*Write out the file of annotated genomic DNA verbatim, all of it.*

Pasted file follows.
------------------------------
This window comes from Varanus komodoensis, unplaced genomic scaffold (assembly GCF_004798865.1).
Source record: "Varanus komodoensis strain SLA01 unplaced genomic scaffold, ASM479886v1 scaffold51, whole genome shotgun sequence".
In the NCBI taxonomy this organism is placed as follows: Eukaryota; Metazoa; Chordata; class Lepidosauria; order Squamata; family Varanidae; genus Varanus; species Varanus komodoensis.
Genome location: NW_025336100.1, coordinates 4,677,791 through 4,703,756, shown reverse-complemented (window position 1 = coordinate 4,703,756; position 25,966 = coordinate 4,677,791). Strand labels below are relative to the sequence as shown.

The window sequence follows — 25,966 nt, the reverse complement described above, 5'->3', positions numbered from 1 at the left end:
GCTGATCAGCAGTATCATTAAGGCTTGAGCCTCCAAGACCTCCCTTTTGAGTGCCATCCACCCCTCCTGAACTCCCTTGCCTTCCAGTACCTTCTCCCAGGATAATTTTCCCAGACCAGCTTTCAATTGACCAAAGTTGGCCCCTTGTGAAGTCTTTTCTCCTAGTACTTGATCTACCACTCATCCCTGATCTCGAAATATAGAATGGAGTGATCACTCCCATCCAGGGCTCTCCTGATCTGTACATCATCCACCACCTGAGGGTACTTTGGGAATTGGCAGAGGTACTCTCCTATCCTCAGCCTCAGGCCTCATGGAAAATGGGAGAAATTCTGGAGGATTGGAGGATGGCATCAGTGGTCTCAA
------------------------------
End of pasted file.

This window comes from Varanus komodoensis, unplaced genomic scaffold (assembly GCF_004798865.1).
Source record: "Varanus komodoensis strain SLA01 unplaced genomic scaffold, ASM479886v1 scaffold51, whole genome shotgun sequence".
In the NCBI taxonomy this organism is placed as follows: Eukaryota; Metazoa; Chordata; class Lepidosauria; order Squamata; family Varanidae; genus Varanus; species Varanus komodoensis.
Genome location: NW_025336100.1, coordinates 4,677,791 through 4,703,756, shown reverse-complemented (window position 1 = coordinate 4,703,756; position 25,966 = coordinate 4,677,791). Strand labels below are relative to the sequence as shown.

The window sequence follows — 25,966 nt, the reverse complement described above, 5'->3', positions numbered from 1 at the left end:
GCTGATCAGCAGTATCATTAAGGCTTGAGCCTCCAAGACCTCCCTTTTGAGTGCCATCCACCCCTCCTGAACTCCCTTGCCTTCCAGTACCTTCTCCCAGGATAATTTTCCCAGACCAGCTTTCAATTGACCAAAGTTGGCCCCTTGTGAAGTCTTTTCTCCTAGTACTTGATCTACCACTCATCCCTGATCTCGAAATATAGAATGGAGTGATCACTCCCATCCAGGGCTCTCCTGATCTGTACATCATCCACCACCTGAGGGTACTTTGGGAATTGGCAGAGGTACTCTCCTATCCTCAGCCTCAGGCCTCATGGAAAATGGGAGAAATTCTGGAGGATTGGAGGATGGCATCAGTGGTCTCAA